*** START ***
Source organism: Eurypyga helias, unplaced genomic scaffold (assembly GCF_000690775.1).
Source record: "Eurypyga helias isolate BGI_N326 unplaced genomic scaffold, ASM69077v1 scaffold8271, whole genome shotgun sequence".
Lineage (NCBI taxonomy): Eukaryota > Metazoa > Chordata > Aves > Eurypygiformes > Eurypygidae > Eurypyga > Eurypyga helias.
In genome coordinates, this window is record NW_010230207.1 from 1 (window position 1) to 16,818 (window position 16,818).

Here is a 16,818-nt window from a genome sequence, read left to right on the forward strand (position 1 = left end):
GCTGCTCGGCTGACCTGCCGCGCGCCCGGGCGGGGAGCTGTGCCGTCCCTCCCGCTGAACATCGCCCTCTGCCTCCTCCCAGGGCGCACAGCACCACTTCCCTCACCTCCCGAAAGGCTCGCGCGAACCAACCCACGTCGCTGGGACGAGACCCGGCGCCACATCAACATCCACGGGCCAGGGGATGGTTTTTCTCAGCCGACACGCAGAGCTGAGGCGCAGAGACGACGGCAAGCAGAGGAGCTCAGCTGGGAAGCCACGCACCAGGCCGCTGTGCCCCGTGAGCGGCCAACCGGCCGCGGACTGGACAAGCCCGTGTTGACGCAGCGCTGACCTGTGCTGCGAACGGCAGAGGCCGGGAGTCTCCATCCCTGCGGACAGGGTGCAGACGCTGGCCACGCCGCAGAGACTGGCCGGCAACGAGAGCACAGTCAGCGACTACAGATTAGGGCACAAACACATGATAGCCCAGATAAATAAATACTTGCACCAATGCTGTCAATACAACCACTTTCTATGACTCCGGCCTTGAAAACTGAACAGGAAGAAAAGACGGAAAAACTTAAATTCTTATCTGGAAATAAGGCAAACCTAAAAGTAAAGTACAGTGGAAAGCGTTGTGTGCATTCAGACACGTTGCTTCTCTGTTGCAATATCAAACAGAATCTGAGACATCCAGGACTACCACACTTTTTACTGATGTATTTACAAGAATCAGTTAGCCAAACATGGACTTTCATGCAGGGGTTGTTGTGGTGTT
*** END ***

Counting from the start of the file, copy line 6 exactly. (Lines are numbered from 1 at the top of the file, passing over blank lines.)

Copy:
GCTGCTCGGCTGACCTGCCGCGCGCCCGGGCGGGGAGCTGTGCCGTCCCTCCCGCTGAACATCGCCCTCTGCCTCCTCCCAGGGCGCACAGCACCACTTCCCTCACCTCCCGAAAGGCTCGCGCGAACCAACCCACGTCGCTGGGACGAGACCCGGCGCCACATCAACATCCACGGGCCAGGGGATGGTTTTTCTCAGCCGACACGCAGAGCTGAGGCGCAGAGACGACGGCAAGCAGAGGAGCTCAGCTGGGAAGCCACGCACCAGGCCGCTGTGCCCCGTGAGCGGCCAACCGGCCGCGGACTGGACAAGCCCGTGTTGACGCAGCGCTGACCTGTGCTGCGAACGGCAGAGGCCGGGAGTCTCCATCCCTGCGGACAGGGTGCAGACGCTGGCCACGCCGCAGAGACTGGCCGGCAACGAGAGCACAGTCAGCGACTACAGATTAGGGCACAAACACATGATAGCCCAGATAAATAAATACTTGCACCAATGCTGTCAATACAACCACTTTCTATGACTCCGGCCTTGAAAACTGAACAGGAAGAAAAGACGGAAAAACTTAAATTCTTATCTGGAAATAAGGCAAACCTAAAAGTAAAGTACAGTGGAAAGCGTTGTGTGCATTCAGACACGTTGCTTCTCTGTTGCAATATCAAACAGAATCTGAGACATCCAGGACTACCACACTTTTTACTGATGTATTTACAAGAATCAGTTAGCCAAACATGGACTTTCATGCAGGGGTTGTTGTGGTGTT